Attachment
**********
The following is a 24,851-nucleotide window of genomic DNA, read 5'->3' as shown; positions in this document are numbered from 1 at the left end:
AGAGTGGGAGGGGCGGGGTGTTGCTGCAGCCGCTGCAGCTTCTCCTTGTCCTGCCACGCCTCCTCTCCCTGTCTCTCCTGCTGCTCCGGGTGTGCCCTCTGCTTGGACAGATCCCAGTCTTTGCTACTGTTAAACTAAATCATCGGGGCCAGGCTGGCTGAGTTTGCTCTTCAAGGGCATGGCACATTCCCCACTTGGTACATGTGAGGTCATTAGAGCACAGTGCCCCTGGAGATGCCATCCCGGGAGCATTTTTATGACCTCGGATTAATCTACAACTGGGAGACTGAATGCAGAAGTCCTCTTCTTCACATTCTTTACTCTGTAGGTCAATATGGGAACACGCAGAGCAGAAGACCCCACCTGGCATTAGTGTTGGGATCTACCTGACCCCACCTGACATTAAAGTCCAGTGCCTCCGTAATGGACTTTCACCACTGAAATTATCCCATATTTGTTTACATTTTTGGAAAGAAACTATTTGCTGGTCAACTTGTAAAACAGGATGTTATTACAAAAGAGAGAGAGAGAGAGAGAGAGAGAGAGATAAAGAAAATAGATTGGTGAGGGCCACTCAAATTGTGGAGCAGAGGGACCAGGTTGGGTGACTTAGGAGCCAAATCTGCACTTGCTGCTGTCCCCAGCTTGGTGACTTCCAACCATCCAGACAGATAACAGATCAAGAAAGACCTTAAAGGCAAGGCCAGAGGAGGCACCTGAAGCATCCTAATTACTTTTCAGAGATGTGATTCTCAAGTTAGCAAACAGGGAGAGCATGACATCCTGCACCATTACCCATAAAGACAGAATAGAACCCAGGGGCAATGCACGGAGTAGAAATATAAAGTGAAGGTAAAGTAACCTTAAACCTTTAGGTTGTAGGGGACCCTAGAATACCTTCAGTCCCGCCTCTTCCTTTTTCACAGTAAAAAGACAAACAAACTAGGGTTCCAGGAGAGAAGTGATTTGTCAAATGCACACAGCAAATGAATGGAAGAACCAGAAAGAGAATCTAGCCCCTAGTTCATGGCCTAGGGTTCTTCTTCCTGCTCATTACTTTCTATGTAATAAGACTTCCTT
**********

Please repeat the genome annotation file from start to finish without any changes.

The following is a 24,851-nucleotide window of genomic DNA, read 5'->3' as shown; positions in this document are numbered from 1 at the left end:
AGAGTGGGAGGGGCGGGGTGTTGCTGCAGCCGCTGCAGCTTCTCCTTGTCCTGCCACGCCTCCTCTCCCTGTCTCTCCTGCTGCTCCGGGTGTGCCCTCTGCTTGGACAGATCCCAGTCTTTGCTACTGTTAAACTAAATCATCGGGGCCAGGCTGGCTGAGTTTGCTCTTCAAGGGCATGGCACATTCCCCACTTGGTACATGTGAGGTCATTAGAGCACAGTGCCCCTGGAGATGCCATCCCGGGAGCATTTTTATGACCTCGGATTAATCTACAACTGGGAGACTGAATGCAGAAGTCCTCTTCTTCACATTCTTTACTCTGTAGGTCAATATGGGAACACGCAGAGCAGAAGACCCCACCTGGCATTAGTGTTGGGATCTACCTGACCCCACCTGACATTAAAGTCCAGTGCCTCCGTAATGGACTTTCACCACTGAAATTATCCCATATTTGTTTACATTTTTGGAAAGAAACTATTTGCTGGTCAACTTGTAAAACAGGATGTTATTACAAAAGAGAGAGAGAGAGAGAGAGAGAGAGAGATAAAGAAAATAGATTGGTGAGGGCCACTCAAATTGTGGAGCAGAGGGACCAGGTTGGGTGACTTAGGAGCCAAATCTGCACTTGCTGCTGTCCCCAGCTTGGTGACTTCCAACCATCCAGACAGATAACAGATCAAGAAAGACCTTAAAGGCAAGGCCAGAGGAGGCACCTGAAGCATCCTAATTACTTTTCAGAGATGTGATTCTCAAGTTAGCAAACAGGGAGAGCATGACATCCTGCACCATTACCCATAAAGACAGAATAGAACCCAGGGGCAATGCACGGAGTAGAAATATAAAGTGAAGGTAAAGTAACCTTAAACCTTTAGGTTGTAGGGGACCCTAGAATACCTTCAGTCCCGCCTCTTCCTTTTTCACAGTAAAAAGACAAACAAACTAGGGTTCCAGGAGAGAAGTGATTTGTCAAATGCACACAGCAAATGAATGGAAGAACCAGAAAGAGAATCTAGCCCCTAGTTCATGGCCTAGGGTTCTTCTTCCTGCTCATTACTTTCTATGTAATAAGACTTCCTT